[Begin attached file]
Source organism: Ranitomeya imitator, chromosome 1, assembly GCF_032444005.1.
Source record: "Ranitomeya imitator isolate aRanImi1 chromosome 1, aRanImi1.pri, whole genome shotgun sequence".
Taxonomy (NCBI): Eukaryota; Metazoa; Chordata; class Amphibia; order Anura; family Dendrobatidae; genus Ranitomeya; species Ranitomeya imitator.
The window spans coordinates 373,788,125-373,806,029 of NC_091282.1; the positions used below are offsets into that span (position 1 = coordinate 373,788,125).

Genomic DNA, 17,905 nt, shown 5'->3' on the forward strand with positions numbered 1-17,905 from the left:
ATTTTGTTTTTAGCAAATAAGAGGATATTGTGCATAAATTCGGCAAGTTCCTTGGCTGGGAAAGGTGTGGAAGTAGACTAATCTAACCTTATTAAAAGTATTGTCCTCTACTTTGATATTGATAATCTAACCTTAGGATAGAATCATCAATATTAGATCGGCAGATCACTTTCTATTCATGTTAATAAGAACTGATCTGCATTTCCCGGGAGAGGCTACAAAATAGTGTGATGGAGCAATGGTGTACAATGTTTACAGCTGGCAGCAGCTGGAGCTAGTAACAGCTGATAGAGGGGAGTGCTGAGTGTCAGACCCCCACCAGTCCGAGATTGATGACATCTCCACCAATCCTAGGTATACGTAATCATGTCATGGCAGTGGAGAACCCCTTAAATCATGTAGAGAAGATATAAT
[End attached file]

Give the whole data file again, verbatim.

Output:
Source organism: Ranitomeya imitator, chromosome 1, assembly GCF_032444005.1.
Source record: "Ranitomeya imitator isolate aRanImi1 chromosome 1, aRanImi1.pri, whole genome shotgun sequence".
Taxonomy (NCBI): Eukaryota; Metazoa; Chordata; class Amphibia; order Anura; family Dendrobatidae; genus Ranitomeya; species Ranitomeya imitator.
The window spans coordinates 373,788,125-373,806,029 of NC_091282.1; the positions used below are offsets into that span (position 1 = coordinate 373,788,125).

Genomic DNA, 17,905 nt, shown 5'->3' on the forward strand with positions numbered 1-17,905 from the left:
ATTTTGTTTTTAGCAAATAAGAGGATATTGTGCATAAATTCGGCAAGTTCCTTGGCTGGGAAAGGTGTGGAAGTAGACTAATCTAACCTTATTAAAAGTATTGTCCTCTACTTTGATATTGATAATCTAACCTTAGGATAGAATCATCAATATTAGATCGGCAGATCACTTTCTATTCATGTTAATAAGAACTGATCTGCATTTCCCGGGAGAGGCTACAAAATAGTGTGATGGAGCAATGGTGTACAATGTTTACAGCTGGCAGCAGCTGGAGCTAGTAACAGCTGATAGAGGGGAGTGCTGAGTGTCAGACCCCCACCAGTCCGAGATTGATGACATCTCCACCAATCCTAGGTATACGTAATCATGTCATGGCAGTGGAGAACCCCTTAAATCATGTAGAGAAGATATAAT